“Someone passed on to me an anonymous letter he had received, which said that Carlos was ineligible to sit on the council because he did not live in the school attendance district,” says Galvan. “I asked him about it, and he said, ‘I’ll check it out with [District Two superintendent] Jim Maloney.’ A couple days later, Carlos told me at a public meeting, ‘Don’t worry, I talked to Maloney and he told me that I live in the district.'”

Galvan’s report of that exchange is verified by two other people who say they heard Malave tell Galvan that he had talked to Maloney. Malave, however, says the story is not true.

“I never talked to Maloney, and I never told Dominick [Galvan] that I talked to Maloney, and I don’t know why he or anyone else would say I did,” says Malave. “When Dominick told me about the anonymous letter, I said, ‘Have they filed an official challenge?’ He said no. I said, ‘OK, until they file an official challenge, don’t tell me about an anonymous letter.’ I don’t like anonymous letters. People should have the guts to tell you something to your face.”

By then sides had been taken: Malave, Sherry Bailey, Sonia Cornier, Richard Cozza, Jose Kattan, and Louella Williams had made it clear they would vote to start the search process; Galvan, Wendy Carson, Alice Dunlap-Kraft, and Nasim Kaba were going to vote to retain Orenstein.

But few observers believed that the anti-Orenstein faction would hold together in the face of massive support for the principal. Roughly 60 residents, teachers, and parents attended an LSC meeting in January on the matter; all but two pleaded that Orenstein be retained. A few days later, the school’s staff–teachers, janitors, and office clerks–voted 59 to 3 in a closed-ballot decision to retain Orenstein.

Meanwhile Sheila Tobin, the resident who had finished just behind Malave in the 1989 council election, was conducting her own investigation into whether or not Malave lived in the district. On February 11–three days before the council was supposed to vote on retaining Orenstein–Tobin and another resident challenged Malave’s eligibility to sit on the council.

“I didn’t do this to protect Orenstein, and I didn’t do it because I wanted to get on the council,” says Tobin. “If you know my history you will know that I have never been afraid to be a gadfly, and that in the past I have been a gadfly against Orenstein. It’s just that I know that what Carlos did was wrong. When we were running for the council Carlos told me that he wasn’t sure if he lived in the district. I believe you should abide by the rules. If the rules say he should get off the council, he should get off. Anything else is not right or ethical. If you don’t like the process, change the process. But as long as you’re participating, you ought to play by the rules.”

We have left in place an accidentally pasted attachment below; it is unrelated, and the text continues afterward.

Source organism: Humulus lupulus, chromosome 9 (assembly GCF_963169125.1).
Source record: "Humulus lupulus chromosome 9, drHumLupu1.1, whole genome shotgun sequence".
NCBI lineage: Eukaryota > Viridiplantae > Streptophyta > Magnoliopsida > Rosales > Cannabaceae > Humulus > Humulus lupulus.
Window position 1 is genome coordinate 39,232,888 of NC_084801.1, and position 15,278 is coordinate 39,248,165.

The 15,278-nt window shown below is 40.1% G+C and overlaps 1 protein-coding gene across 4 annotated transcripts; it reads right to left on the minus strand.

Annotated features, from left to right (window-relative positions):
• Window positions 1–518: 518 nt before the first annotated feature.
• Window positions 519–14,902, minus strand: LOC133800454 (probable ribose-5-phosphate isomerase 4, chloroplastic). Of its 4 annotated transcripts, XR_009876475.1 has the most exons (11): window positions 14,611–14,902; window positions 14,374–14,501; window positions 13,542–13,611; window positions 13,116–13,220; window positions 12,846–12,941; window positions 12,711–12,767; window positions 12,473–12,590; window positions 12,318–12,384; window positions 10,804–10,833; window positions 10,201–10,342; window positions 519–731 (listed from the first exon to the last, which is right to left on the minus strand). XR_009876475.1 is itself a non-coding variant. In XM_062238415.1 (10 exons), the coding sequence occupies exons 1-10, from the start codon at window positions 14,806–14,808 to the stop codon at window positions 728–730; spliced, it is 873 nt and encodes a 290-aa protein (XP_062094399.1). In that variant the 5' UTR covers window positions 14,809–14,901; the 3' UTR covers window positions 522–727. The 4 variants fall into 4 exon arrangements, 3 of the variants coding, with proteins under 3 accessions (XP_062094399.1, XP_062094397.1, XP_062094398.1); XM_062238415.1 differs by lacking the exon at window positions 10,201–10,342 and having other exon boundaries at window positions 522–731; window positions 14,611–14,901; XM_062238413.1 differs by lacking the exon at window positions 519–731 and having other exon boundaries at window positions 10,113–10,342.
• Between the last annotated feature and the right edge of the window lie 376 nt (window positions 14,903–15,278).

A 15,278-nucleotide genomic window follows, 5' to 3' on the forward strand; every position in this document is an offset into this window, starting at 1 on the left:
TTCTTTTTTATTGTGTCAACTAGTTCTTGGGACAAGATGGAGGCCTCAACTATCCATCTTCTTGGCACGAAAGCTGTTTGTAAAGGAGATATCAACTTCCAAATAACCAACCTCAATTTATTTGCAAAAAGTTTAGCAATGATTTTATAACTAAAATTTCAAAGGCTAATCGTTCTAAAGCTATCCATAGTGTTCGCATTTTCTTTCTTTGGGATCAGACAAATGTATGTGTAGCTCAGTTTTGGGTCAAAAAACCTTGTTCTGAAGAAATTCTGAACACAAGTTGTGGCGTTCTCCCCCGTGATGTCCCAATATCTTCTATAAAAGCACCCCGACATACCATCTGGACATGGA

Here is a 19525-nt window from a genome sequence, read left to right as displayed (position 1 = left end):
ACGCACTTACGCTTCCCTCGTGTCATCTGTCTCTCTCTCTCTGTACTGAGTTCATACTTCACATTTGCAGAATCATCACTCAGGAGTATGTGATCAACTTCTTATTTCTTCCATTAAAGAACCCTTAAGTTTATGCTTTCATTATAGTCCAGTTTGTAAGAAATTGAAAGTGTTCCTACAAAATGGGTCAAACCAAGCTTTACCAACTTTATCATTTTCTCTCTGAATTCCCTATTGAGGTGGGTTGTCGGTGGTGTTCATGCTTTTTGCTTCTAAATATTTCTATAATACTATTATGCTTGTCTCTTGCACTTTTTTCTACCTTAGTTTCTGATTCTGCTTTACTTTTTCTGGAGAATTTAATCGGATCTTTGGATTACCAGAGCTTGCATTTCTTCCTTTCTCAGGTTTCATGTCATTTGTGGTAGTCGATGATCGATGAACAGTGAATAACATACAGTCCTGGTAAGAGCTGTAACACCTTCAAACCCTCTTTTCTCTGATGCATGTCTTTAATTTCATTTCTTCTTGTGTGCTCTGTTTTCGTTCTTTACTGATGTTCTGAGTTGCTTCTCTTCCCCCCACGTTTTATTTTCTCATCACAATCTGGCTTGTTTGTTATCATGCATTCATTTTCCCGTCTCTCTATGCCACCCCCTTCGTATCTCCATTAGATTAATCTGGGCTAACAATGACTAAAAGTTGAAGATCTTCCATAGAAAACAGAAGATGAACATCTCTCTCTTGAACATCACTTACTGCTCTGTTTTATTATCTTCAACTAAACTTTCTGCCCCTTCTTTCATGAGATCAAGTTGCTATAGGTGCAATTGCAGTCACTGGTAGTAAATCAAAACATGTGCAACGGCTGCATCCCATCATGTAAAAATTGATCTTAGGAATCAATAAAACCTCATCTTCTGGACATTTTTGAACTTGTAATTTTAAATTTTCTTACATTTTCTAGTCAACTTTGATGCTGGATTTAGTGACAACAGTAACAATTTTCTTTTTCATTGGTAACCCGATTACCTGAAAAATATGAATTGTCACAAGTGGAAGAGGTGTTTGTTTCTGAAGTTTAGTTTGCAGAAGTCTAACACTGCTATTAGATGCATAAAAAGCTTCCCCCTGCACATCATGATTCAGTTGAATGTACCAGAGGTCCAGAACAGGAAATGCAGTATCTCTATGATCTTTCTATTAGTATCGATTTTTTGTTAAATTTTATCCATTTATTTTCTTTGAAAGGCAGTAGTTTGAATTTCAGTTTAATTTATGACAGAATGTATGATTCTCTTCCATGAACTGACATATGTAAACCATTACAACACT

Malave denies that he ever told Tobin that he had doubts about his eligibility. “I have lived at 6829 N. Wayne for years,” says Malave. “I lived there when my son went to Kilmer. Now it turns out that, yes, the Kilmer boundary ends at 6820 N. Wayne, so technically I’m in a different district. But come on, why would I send my son to Kilmer if I knew we didn’t live in the district? My lawyer and I researched this; since 1956 everyone who has lived in the four houses closest to me sent their children to Kilmer. None of us knew we were out of the district. No one told us. We were all acting in good faith.”

Malave says Tobin is being used by the pro-Orenstein forces (an accusation Tobin denies). “When I ran for the council,” says Malave, “I listed my address, and no one challenged me. But when I take a stand on retention they challenge me. That anonymous letter was their way of delivering a message that I’d better vote for Orenstein and be quiet. When I wasn’t quiet, they said, ‘OK, sic Tobin on him.'”

At a meeting on Valentine’s Day–attended by dozens of Orenstein supporters, some of whom cried–Malave and his five council cohorts (none of whom would respond for comment) voted against retaining Orenstein. Angered by the vote, Galvan scheduled three more hearings to review the decision, hoping that public outcry might convince Malave and the others to reconsider.

“Carlos says I held those meetings to stack things for Orenstein,” says Galvan. “I said, ‘OK, Carlos, if you know of any parents or residents who support your position, bring them in. I’d love to hear from them.’ But he never brought in anyone, and you want to know why? Because everyone at Kilmer, except those six council members, loves Orenstein.”

In the last few weeks, the battlefront has moved to school-board headquarters; Malave suffered a setback when general superintendent of schools Ted Kimbrough ruled against him on Tobin’s challenge. “Since you no longer reside in the area, you are ineligible for membership on the council,” Kimbrough wrote Malave on March 26. “Therefore, I hereby declare your position on the LSC vacant.”

If the board removes Malave from the LSC, Galvan thinks that some of Malave’s allies will turn around and support Orenstein–an assertion Malave disputes. Malave has appealed Kimbrough’s ruling to a subcommittee of the full board, and a hearing on that matter has been scheduled for May. In the meantime, the school has organized a search committee to find a new principal.

“If they think I’m just gonna walk away, they don’t know me,” says Malave. “I’m tougher than that. I plan to fight this as far as I can go, and I plan to win!”

In his own quiet way, Orenstein is equally defiant. “In two years I may be ready to retire, but not now; I feel I have some work left to do here,” he says. “I want to leave when I’m ready, not when someone else says it’s time for me to go.”

Art accompanying story in printed newspaper (not available in this archive): photo/Jon Randolph.